Alternatives to War

Sophomores to freshmen: support the international affairs budget

Second-term Reps. Gerald Connolly (D-VA) and Leonard Lance (R-NJ) banded together to send an important message to new incoming members of the House: support the foreign affairs budget:

We must work together to ensure that our national security focuses on the three pillars — defense, diplomacy and development. Neglecting the second two pillars can be costly — in terms of unnecessary spending and, more important, American lives.

National security experts repeatedly extol the virtues and importance of a strong international affairs budget to keep our nation safe and build our economy. Defense Secretary Robert Gates has highlighted the importance of diplomacy and development in U.S. foreign policy. “Without development,” Gates said, “we will not be successful in either Iraq or Afghanistan.” He asserted, “Economic development is a lot cheaper than sending soldiers.”

Gates is not alone in his assessment of international development as a key foreign policy tool. Numerous bipartisan commissions, among them the 2006 National Security Strategy, the Pentagon’s Quadrennial Defense Review, the 9/11 commission and the Baker-Hamilton Iraq Study Group, all concluded that a strong and effective international affairs budget is essential to ensuring U.S. security in the 21st century…

…As freshmen, you are likely to face a dizzying array of difficult decisions. But foreign assistance shouldn’t be one of them. A strong and effective international affairs budget is critical to our national and economic security.

2 replies »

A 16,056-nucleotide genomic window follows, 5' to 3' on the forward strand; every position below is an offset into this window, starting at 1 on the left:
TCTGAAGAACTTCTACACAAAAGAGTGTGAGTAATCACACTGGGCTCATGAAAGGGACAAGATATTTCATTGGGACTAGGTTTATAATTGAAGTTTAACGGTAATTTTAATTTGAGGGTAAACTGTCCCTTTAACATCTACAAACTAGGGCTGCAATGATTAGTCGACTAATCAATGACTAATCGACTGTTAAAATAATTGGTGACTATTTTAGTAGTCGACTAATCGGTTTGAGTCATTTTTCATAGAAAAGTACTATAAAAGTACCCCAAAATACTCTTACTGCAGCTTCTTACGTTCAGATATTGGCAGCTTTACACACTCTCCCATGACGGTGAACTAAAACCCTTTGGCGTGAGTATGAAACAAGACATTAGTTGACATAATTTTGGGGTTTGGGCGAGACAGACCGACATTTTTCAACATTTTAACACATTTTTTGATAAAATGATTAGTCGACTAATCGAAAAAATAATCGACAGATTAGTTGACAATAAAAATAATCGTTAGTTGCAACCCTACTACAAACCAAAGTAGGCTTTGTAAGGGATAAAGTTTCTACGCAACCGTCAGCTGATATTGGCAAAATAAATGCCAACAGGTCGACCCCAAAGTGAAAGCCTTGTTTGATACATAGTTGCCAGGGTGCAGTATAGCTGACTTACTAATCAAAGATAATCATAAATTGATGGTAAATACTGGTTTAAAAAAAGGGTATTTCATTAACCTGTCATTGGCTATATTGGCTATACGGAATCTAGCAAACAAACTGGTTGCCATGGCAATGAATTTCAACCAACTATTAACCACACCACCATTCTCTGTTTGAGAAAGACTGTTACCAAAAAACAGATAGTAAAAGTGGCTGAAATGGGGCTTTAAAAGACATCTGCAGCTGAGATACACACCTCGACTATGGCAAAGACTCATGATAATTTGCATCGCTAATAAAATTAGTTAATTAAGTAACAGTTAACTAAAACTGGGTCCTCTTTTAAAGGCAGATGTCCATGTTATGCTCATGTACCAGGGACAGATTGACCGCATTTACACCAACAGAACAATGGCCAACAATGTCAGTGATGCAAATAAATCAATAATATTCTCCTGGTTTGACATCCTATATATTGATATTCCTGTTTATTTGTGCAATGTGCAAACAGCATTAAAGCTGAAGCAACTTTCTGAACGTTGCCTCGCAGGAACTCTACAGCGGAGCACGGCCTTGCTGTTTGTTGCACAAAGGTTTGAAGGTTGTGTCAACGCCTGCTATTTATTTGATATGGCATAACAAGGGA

1. It’s really hard to convince an intelligent person that spending money in foreign countries is better than helping the needy in our own, especially when we are borrowing that money from foreign countries to begin with.

    We send billions to China in foreign aid, and then barrow trillions from China. The math does not add up. We need to stop borrowing money and balance our budget first, then we can send aid out of our surplus.

    I would love to be able to give money to every homeless person I come across, but if I don’t pay my mortgage first my family will be joining them on the street. Same for foreign aid. If we ignore our country’s need in order to help other poorer nations, it won’t be long until we are in the same position they are in.

    Thank you for your time and for posting this article.

    • We are certainly not arguing that foreign aid should replace aid for the needy in the United States. The point is that we can easily afford both if we get our priorities straight. Our entire foreign affairs budget is about 1% of discretionary spending. It’s hardly bankrupting the government. Not only that, but it serves a critical purpose in creating stability and helping people in need. Most Americans,when polled, say we should spend about 10% of the budget on foreign aid.

      If we want more money to spend on domestic needs, we should be looking at the bloated Pentagon budget, which accounts for more than half of discretionary spending. Our work is dedicated to shifting resources away from things like wars that cause harm to programs at home and abroad that can help create stability and prosperity.

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